Along the most popular feature of the park, the Wind Cave Trail, water seeps from the roof of the alcove to support the hanging gardens of Rock Daisy. Usery Mountain Regional Park offers a campground with 73 individual sites. Each site has a large parking area to accommodate up to a 45-foot RV with water and electrical hook-ups, a dump station, a picnic table, a barbecue grill, and a fire ring.

Saguaro Lake © Rex Vogel, all rights reserved

Saguaro Lake

Saguaro Lake was formed by the Stewart Mountain Dam which was completed in 1930. It was the last of the reservoirs to be built on the Salt River. The lake is named for the Saguaro Cactus which stands majestically in the surrounding desert landscape.

Saguaro Lake © Rex Vogel, all rights reserved

Saguaro Lake has more than 22 miles of shoreline creating a great environment for boating, kayaking, sailing, skiing, jet skiing, fishing, and camping. Discover canyon-walled Saguaro Lake aboard The Desert Belle. Relax in air-conditioned comfort on one of her 80 minute narrated cruises and see exotic Arizona wildlife, towering canyon walls, and dramatic desert vistas. Live music cruises, wine, and live music cruises, and craft beer, and live music cruises are also available.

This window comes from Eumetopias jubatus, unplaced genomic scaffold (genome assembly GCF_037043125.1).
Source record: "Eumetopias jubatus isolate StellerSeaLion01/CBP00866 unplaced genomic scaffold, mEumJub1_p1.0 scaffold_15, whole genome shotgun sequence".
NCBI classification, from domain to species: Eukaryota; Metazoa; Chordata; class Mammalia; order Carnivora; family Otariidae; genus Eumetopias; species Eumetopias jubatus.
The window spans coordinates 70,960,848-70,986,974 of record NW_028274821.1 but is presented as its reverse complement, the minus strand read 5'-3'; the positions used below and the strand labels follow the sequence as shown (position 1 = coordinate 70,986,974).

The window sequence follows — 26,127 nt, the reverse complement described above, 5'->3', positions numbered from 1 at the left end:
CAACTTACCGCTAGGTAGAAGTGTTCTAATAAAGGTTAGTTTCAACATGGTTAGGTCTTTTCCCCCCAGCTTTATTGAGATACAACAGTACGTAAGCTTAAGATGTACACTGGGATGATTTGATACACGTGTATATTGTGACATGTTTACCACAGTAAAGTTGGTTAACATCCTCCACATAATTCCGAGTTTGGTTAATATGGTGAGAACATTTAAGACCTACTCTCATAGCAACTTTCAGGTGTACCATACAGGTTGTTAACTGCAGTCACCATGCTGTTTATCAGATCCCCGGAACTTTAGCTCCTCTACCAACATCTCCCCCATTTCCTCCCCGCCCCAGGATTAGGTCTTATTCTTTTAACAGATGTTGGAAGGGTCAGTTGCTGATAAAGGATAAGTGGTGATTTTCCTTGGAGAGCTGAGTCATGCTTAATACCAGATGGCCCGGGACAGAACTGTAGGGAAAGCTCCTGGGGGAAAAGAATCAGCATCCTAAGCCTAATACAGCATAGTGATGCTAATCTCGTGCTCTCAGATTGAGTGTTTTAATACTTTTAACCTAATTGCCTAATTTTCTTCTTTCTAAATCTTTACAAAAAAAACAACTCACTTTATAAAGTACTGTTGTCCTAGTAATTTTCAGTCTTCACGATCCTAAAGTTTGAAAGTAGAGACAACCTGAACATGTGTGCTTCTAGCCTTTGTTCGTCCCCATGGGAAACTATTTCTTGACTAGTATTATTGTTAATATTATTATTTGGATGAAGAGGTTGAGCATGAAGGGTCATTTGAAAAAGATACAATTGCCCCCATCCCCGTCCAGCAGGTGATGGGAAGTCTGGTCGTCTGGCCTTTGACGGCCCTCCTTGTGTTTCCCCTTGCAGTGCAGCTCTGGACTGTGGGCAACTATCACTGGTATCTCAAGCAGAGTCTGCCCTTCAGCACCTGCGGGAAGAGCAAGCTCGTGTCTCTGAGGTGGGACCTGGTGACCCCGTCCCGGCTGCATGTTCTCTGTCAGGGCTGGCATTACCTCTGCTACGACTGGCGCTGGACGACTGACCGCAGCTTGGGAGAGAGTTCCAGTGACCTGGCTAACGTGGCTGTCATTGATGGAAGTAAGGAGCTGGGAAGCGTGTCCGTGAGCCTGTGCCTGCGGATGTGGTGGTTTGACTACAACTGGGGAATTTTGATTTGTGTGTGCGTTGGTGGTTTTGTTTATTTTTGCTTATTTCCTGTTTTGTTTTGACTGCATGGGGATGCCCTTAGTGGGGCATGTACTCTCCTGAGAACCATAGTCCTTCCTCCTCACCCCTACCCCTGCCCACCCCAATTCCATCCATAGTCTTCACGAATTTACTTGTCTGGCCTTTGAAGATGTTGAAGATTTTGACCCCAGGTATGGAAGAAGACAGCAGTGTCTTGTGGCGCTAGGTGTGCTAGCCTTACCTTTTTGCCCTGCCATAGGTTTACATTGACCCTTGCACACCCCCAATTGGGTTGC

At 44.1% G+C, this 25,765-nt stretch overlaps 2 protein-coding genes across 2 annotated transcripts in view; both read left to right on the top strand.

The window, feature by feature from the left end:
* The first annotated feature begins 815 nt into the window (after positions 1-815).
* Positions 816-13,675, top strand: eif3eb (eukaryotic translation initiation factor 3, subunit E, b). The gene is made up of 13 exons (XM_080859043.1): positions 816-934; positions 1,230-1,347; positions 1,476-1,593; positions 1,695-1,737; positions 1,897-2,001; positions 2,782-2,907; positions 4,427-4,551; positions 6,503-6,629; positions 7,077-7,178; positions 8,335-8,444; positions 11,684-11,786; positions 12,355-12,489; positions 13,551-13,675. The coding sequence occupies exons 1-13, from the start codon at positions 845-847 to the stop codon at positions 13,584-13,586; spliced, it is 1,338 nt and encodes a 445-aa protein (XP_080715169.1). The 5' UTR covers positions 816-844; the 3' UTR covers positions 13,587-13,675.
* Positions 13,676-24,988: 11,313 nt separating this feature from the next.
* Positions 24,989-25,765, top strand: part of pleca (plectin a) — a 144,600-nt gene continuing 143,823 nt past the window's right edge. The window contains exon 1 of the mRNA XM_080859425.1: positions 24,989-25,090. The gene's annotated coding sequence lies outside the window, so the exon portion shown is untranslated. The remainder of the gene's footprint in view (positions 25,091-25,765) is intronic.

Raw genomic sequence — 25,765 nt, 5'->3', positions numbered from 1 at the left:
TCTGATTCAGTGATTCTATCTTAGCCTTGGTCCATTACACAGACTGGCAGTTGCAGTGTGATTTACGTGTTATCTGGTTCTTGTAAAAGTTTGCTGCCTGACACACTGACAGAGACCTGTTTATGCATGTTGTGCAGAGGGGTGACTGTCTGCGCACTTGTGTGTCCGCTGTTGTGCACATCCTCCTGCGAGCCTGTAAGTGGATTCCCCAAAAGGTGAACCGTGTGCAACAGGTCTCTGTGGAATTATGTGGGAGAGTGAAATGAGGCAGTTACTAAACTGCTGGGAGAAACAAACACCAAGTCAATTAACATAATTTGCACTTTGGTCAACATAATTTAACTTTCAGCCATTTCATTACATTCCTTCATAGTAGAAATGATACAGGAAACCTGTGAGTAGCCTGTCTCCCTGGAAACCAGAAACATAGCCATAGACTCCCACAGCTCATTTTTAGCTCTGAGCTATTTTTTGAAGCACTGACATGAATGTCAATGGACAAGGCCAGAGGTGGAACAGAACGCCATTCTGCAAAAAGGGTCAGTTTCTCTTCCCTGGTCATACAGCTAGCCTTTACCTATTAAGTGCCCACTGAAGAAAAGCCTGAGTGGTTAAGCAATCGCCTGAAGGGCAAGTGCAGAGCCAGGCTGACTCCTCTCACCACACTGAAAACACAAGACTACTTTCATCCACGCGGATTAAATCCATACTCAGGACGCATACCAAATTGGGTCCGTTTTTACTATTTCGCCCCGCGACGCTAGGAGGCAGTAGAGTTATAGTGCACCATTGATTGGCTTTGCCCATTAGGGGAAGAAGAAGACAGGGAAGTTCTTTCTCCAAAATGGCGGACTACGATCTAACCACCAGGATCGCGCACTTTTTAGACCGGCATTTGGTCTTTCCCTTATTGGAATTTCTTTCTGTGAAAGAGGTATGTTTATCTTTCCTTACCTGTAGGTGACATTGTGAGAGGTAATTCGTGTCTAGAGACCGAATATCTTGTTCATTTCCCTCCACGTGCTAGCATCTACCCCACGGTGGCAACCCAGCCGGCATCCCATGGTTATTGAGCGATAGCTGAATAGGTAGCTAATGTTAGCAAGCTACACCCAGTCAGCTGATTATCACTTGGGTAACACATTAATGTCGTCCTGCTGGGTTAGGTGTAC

San Tan Mountains Regional Park © Rex Vogel, all rights reserved

San Tan Mountain Regional Park

Consisting of over 10,000 acres, the southeast Valley park is a fine example of the lower Sonoran Desert. San Tan Mountain Regional Park ranges in elevation from about 1,400 feet to over 2,500 feet. The park offers over eight miles of trails for hiking, mountain biking, and horseback riding. Park trails range in length from 1.1 miles to over 5 miles, and range in difficulty from easy to strenuous.

Apache Trail © Rex Vogel, all rights reserved

Apache Trail